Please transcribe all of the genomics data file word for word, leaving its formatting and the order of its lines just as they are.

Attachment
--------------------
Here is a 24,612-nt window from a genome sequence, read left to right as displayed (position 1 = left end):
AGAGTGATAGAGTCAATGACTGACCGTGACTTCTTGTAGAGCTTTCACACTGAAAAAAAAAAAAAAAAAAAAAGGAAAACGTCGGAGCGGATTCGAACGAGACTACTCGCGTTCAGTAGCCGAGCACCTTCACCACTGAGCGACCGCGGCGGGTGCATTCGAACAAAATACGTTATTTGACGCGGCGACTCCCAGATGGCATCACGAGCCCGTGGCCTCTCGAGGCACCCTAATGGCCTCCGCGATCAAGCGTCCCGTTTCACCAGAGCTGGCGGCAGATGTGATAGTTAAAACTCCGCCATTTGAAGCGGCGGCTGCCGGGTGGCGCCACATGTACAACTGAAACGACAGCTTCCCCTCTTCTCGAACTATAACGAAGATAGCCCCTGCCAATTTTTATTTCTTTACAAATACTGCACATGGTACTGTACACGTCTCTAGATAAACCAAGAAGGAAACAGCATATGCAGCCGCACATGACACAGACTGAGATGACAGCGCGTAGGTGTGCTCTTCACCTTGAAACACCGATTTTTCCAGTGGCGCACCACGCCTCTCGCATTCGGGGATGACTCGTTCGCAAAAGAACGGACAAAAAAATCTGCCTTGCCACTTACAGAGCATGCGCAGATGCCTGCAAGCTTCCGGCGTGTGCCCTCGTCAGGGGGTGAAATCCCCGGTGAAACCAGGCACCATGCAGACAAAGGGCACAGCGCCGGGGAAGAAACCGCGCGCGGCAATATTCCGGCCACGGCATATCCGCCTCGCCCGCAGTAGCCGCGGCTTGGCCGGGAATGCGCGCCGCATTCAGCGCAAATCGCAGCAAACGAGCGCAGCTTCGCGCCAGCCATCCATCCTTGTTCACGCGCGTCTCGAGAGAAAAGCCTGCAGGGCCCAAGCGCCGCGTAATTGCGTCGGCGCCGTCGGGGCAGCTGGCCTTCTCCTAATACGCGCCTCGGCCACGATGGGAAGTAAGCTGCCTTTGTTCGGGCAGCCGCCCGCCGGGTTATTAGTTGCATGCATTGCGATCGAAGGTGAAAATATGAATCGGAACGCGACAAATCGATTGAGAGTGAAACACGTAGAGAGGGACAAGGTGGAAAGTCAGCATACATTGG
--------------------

Here is a 24,612-nt window from a genome sequence, read left to right as displayed (position 1 = left end):
AGAGTGATAGAGTCAATGACTGACCGTGACTTCTTGTAGAGCTTTCACACTGAAAAAAAAAAAAAAAAAAAAAGGAAAACGTCGGAGCGGATTCGAACGAGACTACTCGCGTTCAGTAGCCGAGCACCTTCACCACTGAGCGACCGCGGCGGGTGCATTCGAACAAAATACGTTATTTGACGCGGCGACTCCCAGATGGCATCACGAGCCCGTGGCCTCTCGAGGCACCCTAATGGCCTCCGCGATCAAGCGTCCCGTTTCACCAGAGCTGGCGGCAGATGTGATAGTTAAAACTCCGCCATTTGAAGCGGCGGCTGCCGGGTGGCGCCACATGTACAACTGAAACGACAGCTTCCCCTCTTCTCGAACTATAACGAAGATAGCCCCTGCCAATTTTTATTTCTTTACAAATACTGCACATGGTACTGTACACGTCTCTAGATAAACCAAGAAGGAAACAGCATATGCAGCCGCACATGACACAGACTGAGATGACAGCGCGTAGGTGTGCTCTTCACCTTGAAACACCGATTTTTCCAGTGGCGCACCACGCCTCTCGCATTCGGGGATGACTCGTTCGCAAAAGAACGGACAAAAAAATCTGCCTTGCCACTTACAGAGCATGCGCAGATGCCTGCAAGCTTCCGGCGTGTGCCCTCGTCAGGGGGTGAAATCCCCGGTGAAACCAGGCACCATGCAGACAAAGGGCACAGCGCCGGGGAAGAAACCGCGCGCGGCAATATTCCGGCCACGGCATATCCGCCTCGCCCGCAGTAGCCGCGGCTTGGCCGGGAATGCGCGCCGCATTCAGCGCAAATCGCAGCAAACGAGCGCAGCTTCGCGCCAGCCATCCATCCTTGTTCACGCGCGTCTCGAGAGAAAAGCCTGCAGGGCCCAAGCGCCGCGTAATTGCGTCGGCGCCGTCGGGGCAGCTGGCCTTCTCCTAATACGCGCCTCGGCCACGATGGGAAGTAAGCTGCCTTTGTTCGGGCAGCCGCCCGCCGGGTTATTAGTTGCATGCATTGCGATCGAAGGTGAAAATATGAATCGGAACGCGACAAATCGATTGAGAGTGAAACACGTAGAGAGGGACAAGGTGGAAAGTCAGCATACATTGG